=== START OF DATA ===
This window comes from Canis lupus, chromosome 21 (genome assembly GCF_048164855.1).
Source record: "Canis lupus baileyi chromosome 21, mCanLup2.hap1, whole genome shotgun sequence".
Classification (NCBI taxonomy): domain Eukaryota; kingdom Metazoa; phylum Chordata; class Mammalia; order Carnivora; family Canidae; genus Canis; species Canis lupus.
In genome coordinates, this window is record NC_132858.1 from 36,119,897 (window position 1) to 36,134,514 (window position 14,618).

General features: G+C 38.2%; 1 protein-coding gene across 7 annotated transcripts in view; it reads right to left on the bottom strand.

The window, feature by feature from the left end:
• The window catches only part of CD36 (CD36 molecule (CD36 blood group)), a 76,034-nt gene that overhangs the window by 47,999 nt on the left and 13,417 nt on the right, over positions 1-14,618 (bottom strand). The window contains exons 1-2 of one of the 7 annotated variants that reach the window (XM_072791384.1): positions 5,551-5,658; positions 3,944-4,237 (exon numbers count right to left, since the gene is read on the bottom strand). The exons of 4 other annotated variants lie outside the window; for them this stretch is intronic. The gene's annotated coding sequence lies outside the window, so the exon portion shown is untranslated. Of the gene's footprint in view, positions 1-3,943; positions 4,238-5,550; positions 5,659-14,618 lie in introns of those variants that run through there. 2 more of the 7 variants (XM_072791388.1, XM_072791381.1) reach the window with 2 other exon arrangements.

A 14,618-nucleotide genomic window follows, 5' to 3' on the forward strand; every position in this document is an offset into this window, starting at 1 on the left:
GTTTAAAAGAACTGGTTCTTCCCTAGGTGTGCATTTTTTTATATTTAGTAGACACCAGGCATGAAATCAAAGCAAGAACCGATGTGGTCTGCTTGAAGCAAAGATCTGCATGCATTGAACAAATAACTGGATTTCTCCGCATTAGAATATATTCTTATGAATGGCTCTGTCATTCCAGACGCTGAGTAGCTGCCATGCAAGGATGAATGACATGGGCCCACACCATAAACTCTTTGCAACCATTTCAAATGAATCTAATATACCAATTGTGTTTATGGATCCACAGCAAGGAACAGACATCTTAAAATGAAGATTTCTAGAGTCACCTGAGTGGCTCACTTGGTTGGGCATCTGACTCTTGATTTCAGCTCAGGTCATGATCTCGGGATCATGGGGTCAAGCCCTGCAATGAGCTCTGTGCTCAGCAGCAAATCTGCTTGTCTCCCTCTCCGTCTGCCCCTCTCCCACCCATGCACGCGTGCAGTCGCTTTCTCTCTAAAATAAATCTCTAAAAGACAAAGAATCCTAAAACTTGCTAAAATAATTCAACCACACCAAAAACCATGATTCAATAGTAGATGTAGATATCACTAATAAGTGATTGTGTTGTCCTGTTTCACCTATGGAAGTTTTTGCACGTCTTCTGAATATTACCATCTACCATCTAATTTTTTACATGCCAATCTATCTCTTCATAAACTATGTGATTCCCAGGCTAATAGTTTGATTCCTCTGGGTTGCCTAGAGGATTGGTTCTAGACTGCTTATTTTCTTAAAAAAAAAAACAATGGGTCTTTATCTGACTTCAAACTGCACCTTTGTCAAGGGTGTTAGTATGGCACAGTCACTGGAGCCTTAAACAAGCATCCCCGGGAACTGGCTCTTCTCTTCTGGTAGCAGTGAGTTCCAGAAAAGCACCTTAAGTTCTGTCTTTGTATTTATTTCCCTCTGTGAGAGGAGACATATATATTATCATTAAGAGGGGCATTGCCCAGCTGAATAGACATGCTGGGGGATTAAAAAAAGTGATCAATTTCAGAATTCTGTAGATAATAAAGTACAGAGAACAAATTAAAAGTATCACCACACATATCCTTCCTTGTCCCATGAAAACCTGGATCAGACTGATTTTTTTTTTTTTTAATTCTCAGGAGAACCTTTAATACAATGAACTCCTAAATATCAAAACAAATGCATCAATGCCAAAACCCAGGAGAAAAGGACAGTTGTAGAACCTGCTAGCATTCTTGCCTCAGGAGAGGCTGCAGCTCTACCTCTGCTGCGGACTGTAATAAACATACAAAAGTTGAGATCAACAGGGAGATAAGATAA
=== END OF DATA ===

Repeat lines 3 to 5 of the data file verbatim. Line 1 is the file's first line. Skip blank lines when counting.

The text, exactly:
Classification (NCBI taxonomy): domain Eukaryota; kingdom Metazoa; phylum Chordata; class Mammalia; order Carnivora; family Canidae; genus Canis; species Canis lupus.
In genome coordinates, this window is record NC_132858.1 from 36,119,897 (window position 1) to 36,134,514 (window position 14,618).

General features: G+C 38.2%; 1 protein-coding gene across 7 annotated transcripts in view; it reads right to left on the bottom strand.